Egypts legislature convenes despite court ruling
CAIRO — Egypt’s Islamist-dominated parliament convened Tuesday in defiance of a ruling by the country’s highest court and swiftly voted to seek a legal opinion on the decision that invalidated the chamber over apparent election irregularities.
The lawmakers’ session was brief — it lasted just five minutes — but it pushed Egypt deeper into a potential power struggle between new President Mohammed Morsi and the powerful military, which has vowed to uphold the judicial ruling that led to parliament being dissolved.
The crisis atmosphere has grown steadily since Morsi issued an order Sunday to reconvene the 508-seat legislature. His executive order said it was revoking the military’s June 15 order to disband the chamber based on the previous ruling by the Supreme Constitutional Court.
The court said a third of the chamber’s members were elected illegally by allowing candidates from political parties to contest seats set aside for independent candidates.
Parliament Speaker Saad El-Katatni told lawmakers that the legislature met to find ways to implement the court ruling rather than debate it out of respect for the principles of “the supremacy of the law and separation of authorities.”
But he put forward a plan to seek what amounts to a “second opinion” from an appeals court on the ruling. It was not immediately clear, however, whether the appeals court would accept the legislature’s request.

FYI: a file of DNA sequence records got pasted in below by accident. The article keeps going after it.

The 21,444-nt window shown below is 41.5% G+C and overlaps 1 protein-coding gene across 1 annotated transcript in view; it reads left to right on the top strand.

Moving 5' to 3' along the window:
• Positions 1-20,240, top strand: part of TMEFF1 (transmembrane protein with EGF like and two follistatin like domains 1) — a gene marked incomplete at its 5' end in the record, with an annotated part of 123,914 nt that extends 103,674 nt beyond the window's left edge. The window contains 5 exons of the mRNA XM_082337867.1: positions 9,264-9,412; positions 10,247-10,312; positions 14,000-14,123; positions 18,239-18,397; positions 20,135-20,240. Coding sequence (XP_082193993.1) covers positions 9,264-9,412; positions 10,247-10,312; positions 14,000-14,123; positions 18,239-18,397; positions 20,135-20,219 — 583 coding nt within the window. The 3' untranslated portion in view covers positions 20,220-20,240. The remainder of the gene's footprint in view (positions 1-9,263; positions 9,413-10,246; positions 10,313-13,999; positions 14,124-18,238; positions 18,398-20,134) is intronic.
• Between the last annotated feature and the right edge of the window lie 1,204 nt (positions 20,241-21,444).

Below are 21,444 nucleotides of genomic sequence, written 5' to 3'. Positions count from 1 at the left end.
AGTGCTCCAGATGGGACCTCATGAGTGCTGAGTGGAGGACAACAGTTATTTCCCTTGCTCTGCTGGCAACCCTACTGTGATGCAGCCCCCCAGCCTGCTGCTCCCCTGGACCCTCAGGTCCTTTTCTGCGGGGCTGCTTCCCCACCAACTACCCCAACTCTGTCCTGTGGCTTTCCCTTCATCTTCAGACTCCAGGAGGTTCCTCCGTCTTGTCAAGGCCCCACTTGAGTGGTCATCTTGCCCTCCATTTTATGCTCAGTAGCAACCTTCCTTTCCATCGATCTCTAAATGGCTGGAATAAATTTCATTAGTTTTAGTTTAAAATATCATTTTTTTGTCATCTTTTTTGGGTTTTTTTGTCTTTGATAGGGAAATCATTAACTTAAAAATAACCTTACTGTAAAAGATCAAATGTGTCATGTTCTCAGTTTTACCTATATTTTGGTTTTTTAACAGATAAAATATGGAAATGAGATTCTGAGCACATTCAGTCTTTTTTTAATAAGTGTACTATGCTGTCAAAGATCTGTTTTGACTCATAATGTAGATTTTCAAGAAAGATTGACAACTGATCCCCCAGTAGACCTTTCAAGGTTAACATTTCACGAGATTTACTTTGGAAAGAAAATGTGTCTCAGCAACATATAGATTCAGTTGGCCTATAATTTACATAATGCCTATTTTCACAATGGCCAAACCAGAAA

Both Morsi and el-Katatni are longtime members of the Muslim Brotherhood, the fundamentalist group that has long been at odds with successive Egyptian governments.
In its only public comment on the dispute, the military Monday delivered a thinly veiled warning to Morsi, saying the armed forces sides with the “constitution, legitimacy and law” — language that means the powerful military will stand by and watch a ruling by the country’s highest court ignored or breached.
The military handed over power to Morsi on June 30 after ruling Egypt for 16 months since the fall of Hosni Mubarak.
In the run-up to the handover, the military declared itself the country’s legislative authority in the absence of a parliament and gave itself control over the drafting of a new constitution and the national budget. The generals also stripped Morsi of significant powers.